After the technical type questions I did OK at - came the deal breaker - "Describe your organizational skills".
"Oh, Crap, did I just SAY that?" I thought as I felt a breeze on my cheek, the ax falling, most likely. What's next, a conversation about dishware and shoes?
But I got hired. A couple days later I was riding herd on a couple hundred people. I hoped they didn't all expect pie.
I wouldn't trade those years for anything and it's the reason I spent at least two weeks a month away from my husband for several years, not willing to give it up for a desk at headquarters quite yet. My husband too is a leader. He knows that if he asked-- I'd quit my career in a heartbeat as he is more important, just as he knows he won't ask that of me, for he totally gets it.
These thoughts here tonight, are based on the core principals of military leadership that many have passed on to me by my Dad and my superiors, as well as things I just learned by watching bad leaders as well as making my own mistakes, finding my way. I revisit them regularly, and with humbleness.
You can get away with not knowing how to play Dungeons and Dragons but if you are managing people, you must know the latest of technical developments in your field and how to use them to deploy your resources. Never stop learning.
Seek responsibility and take it. A key leadership principle is that we ALL make mistakes, but it's how we respond to them that separates the "men from the boys", as they say. If you make a mistake and blame someone else, no one is ever going to trust you again (though some people might be stupid enough to vote for you again).
Your Mom doesn't work here. If you screw something up, own it, don't wait for someone to make an excuse for you or correct it for you. If you break it, fix it, if you open it, close it. You are accountable for your actions, you are accountable for your outcomes.
Act with your head, not other parts of the body. You're angry, desperate or just want to fling a colleague into the next county with a trebuchet? Don't. Take a deep breath, go drink some cold water and deal with it rationally. Once you've acted rashly or solely on emotion or hormones, you will lose ground you don't get back. If you're already perceived as weak, it can be fatal, as a leader.
The rules that apply to your team, apply to you. If they have to sort it, document it, retain it, verify it, or fill out 8 forms for it, SO DO YOU.
Lead from the front. You are setting the example. If you are thinking "just this one time", or "let's take a shortcut", "let's just this once, sacrifice a (little) standard", whatever it is, then your team will be OK with it too when you're not looking. Hold yourself to a higher standard, and they will try to as well.
Questions are less bloody than not asking them.
Know yourself, but know your team as well, and look out for their welfare like your own. Loyalty may be bought, but only very briefly. Be compassionate, but be firm, and be clear that what they offer is important. If they know that they can count on you, you can count on them.
Successful missions come in threes - the mission you plan, the mission you do, and the mission you wish you had done.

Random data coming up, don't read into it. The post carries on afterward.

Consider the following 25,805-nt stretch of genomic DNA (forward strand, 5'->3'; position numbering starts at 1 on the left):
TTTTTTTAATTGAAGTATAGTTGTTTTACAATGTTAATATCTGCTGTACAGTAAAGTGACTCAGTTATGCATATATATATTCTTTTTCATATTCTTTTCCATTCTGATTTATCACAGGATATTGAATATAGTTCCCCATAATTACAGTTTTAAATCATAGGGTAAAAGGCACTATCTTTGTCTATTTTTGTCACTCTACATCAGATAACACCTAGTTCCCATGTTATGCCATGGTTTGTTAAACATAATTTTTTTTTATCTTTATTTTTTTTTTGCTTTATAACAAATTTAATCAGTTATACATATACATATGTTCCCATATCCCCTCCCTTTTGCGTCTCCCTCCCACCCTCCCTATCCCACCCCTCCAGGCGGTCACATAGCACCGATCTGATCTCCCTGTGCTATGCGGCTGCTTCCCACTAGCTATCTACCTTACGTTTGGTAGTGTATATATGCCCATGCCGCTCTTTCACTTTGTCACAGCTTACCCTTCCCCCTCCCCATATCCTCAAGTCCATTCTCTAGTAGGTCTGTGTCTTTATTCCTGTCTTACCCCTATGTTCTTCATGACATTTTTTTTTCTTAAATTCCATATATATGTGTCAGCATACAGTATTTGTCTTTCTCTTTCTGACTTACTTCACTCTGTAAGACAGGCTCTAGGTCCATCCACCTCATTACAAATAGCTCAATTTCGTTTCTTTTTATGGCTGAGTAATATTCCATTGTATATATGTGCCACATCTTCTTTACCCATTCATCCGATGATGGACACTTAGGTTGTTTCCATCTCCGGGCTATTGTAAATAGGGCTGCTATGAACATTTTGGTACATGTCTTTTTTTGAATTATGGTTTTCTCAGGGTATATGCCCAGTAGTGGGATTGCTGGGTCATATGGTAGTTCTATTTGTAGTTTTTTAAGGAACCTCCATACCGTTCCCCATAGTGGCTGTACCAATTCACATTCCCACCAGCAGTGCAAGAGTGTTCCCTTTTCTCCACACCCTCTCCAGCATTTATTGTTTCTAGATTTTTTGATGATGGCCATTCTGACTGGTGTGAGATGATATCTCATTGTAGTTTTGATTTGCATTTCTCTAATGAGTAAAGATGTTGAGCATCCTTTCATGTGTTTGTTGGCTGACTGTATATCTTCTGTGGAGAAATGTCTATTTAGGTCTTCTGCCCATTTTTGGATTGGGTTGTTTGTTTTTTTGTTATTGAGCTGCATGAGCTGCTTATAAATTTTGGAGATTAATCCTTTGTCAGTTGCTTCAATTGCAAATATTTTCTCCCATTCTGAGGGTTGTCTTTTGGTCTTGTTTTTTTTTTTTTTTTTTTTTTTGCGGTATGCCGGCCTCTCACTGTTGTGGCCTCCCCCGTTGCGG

Some things are classified, but don't be a mushroom farmer. Keep people informed. Share those things that may not necessarily be their specialty, or even within their current technical grasp. They will learn, and they will feel included and valuable, for they are.
Go into battle with them. Don't sit at your comfy desk with your giant mocha latte every single time they hit the field when conditions are beyond crappy or risky. Get out, be in front, and get seriously dirty and a bit dinged up with them. Never forget those places that got you to that desk and revisit them when you can.
Successful completion of a task depends on how well you know your unit’s capabilities. Don't give out a task you have not prepared them to do. Experiments are for a science lab, not the field.
You set the standards by what behaviors you ignore, reward and punish.
There is no "I" in "Team" but there's "Me" if you rearrange the letters. Yes, and No. Respect the individual, know the individual. But train and cross train as a team, individuals have weaknesses, teams learn to compensate and overcome them. Reward is not the only thing shared, responsibility is.
Have a sense of humor. It can disarm, it can engage. Don't overuse it, and in the workplace, avoid with strangers, but never forget it. And someday, when I'm retired and all witnesses are dead, I'll tell you a story about getting someone to collect evidence by milking a goat.
Just because it's not your fault, doesn't mean it's not your problem.
Trust but Verify. You have to trust your team to do their job without micromanaging every step. But verify it's done to the standards you have set, standards that are clearly communicated and adequately supervised. For their mistakes aren't just theirs, they are yours, for you are accountable to your superiors.
Recognize not just physical courage but moral courage. Standing firm on values, principles, and convictions is just as important as putting life and limb on the line.
Know your limitations. Not just your own, but the limitations of your team and the individuals that comprise it, as well as those of your organization as a whole, at the highest level. If you know that, you know when to call in back up and how and who to call for back up. And don't be afraid to, no matter whose toes or egos get stepped on. There are jobs where failing that might mean a bad meal, a bad haircut, loss of income, or a loss of face for someone. In some positions, failing that means people will die. NEVER forget that.
Never get so self-important that you can't take advice from the probie and thank them for that.